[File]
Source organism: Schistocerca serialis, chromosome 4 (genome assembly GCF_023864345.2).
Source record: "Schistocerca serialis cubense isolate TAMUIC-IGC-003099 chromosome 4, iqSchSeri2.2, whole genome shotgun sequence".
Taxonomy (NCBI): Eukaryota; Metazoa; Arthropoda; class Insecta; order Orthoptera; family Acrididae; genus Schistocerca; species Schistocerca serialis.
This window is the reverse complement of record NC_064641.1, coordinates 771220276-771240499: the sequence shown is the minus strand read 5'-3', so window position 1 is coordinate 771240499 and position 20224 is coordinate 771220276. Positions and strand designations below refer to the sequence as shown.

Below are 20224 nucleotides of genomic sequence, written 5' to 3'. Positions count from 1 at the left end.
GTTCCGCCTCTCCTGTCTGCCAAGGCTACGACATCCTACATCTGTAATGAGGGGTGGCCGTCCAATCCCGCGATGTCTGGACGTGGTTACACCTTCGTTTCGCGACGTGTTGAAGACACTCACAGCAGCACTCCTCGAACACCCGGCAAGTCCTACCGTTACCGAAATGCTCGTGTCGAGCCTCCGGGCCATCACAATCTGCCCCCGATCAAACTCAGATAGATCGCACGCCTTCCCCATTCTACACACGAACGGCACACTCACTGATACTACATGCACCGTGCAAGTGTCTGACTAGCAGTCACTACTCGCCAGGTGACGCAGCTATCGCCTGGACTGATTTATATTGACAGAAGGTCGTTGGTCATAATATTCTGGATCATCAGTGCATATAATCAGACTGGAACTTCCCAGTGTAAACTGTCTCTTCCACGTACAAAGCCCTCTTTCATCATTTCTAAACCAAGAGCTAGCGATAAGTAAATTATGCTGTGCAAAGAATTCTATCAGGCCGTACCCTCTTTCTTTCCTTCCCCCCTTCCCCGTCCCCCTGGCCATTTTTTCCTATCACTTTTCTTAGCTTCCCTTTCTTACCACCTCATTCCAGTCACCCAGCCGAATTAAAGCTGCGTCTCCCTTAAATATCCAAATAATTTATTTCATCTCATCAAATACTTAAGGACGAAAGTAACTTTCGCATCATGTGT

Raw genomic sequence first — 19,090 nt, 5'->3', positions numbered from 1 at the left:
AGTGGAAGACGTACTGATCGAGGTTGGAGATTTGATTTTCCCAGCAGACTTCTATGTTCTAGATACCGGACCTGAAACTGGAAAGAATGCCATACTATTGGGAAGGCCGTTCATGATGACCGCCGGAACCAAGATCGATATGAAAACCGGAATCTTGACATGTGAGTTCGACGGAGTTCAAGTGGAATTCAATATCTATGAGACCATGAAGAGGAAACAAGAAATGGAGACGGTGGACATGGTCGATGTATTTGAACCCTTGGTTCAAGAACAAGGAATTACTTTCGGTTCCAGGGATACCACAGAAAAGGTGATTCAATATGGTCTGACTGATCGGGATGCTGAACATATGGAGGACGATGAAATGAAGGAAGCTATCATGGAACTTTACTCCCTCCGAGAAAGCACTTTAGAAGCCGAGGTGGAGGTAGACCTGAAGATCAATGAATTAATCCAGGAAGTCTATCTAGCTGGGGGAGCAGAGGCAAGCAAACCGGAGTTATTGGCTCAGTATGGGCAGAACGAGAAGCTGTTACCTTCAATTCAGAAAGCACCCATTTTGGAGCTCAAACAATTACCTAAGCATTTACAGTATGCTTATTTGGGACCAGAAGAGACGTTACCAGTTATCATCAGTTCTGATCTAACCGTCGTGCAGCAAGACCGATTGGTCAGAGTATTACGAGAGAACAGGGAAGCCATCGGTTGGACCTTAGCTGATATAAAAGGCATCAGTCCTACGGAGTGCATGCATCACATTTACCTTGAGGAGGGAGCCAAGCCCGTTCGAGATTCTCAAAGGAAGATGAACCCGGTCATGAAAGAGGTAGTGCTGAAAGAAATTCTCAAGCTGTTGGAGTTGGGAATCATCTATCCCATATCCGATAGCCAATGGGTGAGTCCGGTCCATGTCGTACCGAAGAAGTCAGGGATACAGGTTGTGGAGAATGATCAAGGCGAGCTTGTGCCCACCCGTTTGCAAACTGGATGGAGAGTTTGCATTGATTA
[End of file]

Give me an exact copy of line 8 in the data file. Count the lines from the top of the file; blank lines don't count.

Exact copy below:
AGTGGAAGACGTACTGATCGAGGTTGGAGATTTGATTTTCCCAGCAGACTTCTATGTTCTAGATACCGGACCTGAAACTGGAAAGAATGCCATACTATTGGGAAGGCCGTTCATGATGACCGCCGGAACCAAGATCGATATGAAAACCGGAATCTTGACATGTGAGTTCGACGGAGTTCAAGTGGAATTCAATATCTATGAGACCATGAAGAGGAAACAAGAAATGGAGACGGTGGACATGGTCGATGTATTTGAACCCTTGGTTCAAGAACAAGGAATTACTTTCGGTTCCAGGGATACCACAGAAAAGGTGATTCAATATGGTCTGACTGATCGGGATGCTGAACATATGGAGGACGATGAAATGAAGGAAGCTATCATGGAACTTTACTCCCTCCGAGAAAGCACTTTAGAAGCCGAGGTGGAGGTAGACCTGAAGATCAATGAATTAATCCAGGAAGTCTATCTAGCTGGGGGAGCAGAGGCAAGCAAACCGGAGTTATTGGCTCAGTATGGGCAGAACGAGAAGCTGTTACCTTCAATTCAGAAAGCACCCATTTTGGAGCTCAAACAATTACCTAAGCATTTACAGTATGCTTATTTGGGACCAGAAGAGACGTTACCAGTTATCATCAGTTCTGATCTAACCGTCGTGCAGCAAGACCGATTGGTCAGAGTATTACGAGAGAACAGGGAAGCCATCGGTTGGACCTTAGCTGATATAAAAGGCATCAGTCCTACGGAGTGCATGCATCACATTTACCTTGAGGAGGGAGCCAAGCCCGTTCGAGATTCTCAAAGGAAGATGAACCCGGTCATGAAAGAGGTAGTGCTGAAAGAAATTCTCAAGCTGTTGGAGTTGGGAATCATCTATCCCATATCCGATAGCCAATGGGTGAGTCCGGTCCATGTCGTACCGAAGAAGTCAGGGATACAGGTTGTGGAGAATGATCAAGGCGAGCTTGTGCCCACCCGTTTGCAAACTGGATGGAGAGTTTGCATTGATTA